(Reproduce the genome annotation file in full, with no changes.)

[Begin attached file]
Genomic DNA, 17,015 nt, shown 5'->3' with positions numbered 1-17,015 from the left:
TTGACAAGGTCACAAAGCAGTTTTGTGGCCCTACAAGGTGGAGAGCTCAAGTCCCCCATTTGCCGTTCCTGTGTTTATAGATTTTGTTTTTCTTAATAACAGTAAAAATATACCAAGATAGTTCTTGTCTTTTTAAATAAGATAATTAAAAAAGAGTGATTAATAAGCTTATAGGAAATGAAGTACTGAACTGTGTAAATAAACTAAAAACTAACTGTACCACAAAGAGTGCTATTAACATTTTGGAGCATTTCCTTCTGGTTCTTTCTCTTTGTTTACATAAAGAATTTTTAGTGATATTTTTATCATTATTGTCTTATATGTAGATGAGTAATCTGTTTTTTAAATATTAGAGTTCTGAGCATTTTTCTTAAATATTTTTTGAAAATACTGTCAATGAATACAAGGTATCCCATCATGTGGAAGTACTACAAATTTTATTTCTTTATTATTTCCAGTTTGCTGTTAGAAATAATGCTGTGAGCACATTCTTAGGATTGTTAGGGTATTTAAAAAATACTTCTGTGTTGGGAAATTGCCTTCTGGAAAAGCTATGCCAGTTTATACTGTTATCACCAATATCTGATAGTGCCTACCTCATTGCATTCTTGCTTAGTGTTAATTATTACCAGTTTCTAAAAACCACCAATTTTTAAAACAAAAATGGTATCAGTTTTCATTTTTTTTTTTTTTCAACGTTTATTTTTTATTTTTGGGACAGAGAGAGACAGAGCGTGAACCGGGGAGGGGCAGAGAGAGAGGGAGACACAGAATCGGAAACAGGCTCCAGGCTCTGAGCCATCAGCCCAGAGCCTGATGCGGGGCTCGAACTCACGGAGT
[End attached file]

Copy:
Genomic DNA, 17,015 nt, shown 5'->3' with positions numbered 1-17,015 from the left:
TTGACAAGGTCACAAAGCAGTTTTGTGGCCCTACAAGGTGGAGAGCTCAAGTCCCCCATTTGCCGTTCCTGTGTTTATAGATTTTGTTTTTCTTAATAACAGTAAAAATATACCAAGATAGTTCTTGTCTTTTTAAATAAGATAATTAAAAAAGAGTGATTAATAAGCTTATAGGAAATGAAGTACTGAACTGTGTAAATAAACTAAAAACTAACTGTACCACAAAGAGTGCTATTAACATTTTGGAGCATTTCCTTCTGGTTCTTTCTCTTTGTTTACATAAAGAATTTTTAGTGATATTTTTATCATTATTGTCTTATATGTAGATGAGTAATCTGTTTTTTAAATATTAGAGTTCTGAGCATTTTTCTTAAATATTTTTTGAAAATACTGTCAATGAATACAAGGTATCCCATCATGTGGAAGTACTACAAATTTTATTTCTTTATTATTTCCAGTTTGCTGTTAGAAATAATGCTGTGAGCACATTCTTAGGATTGTTAGGGTATTTAAAAAATACTTCTGTGTTGGGAAATTGCCTTCTGGAAAAGCTATGCCAGTTTATACTGTTATCACCAATATCTGATAGTGCCTACCTCATTGCATTCTTGCTTAGTGTTAATTATTACCAGTTTCTAAAAACCACCAATTTTTAAAACAAAAATGGTATCAGTTTTCATTTTTTTTTTTTTTCAACGTTTATTTTTTATTTTTGGGACAGAGAGAGACAGAGCGTGAACCGGGGAGGGGCAGAGAGAGAGGGAGACACAGAATCGGAAACAGGCTCCAGGCTCTGAGCCATCAGCCCAGAGCCTGATGCGGGGCTCGAACTCACGGAGT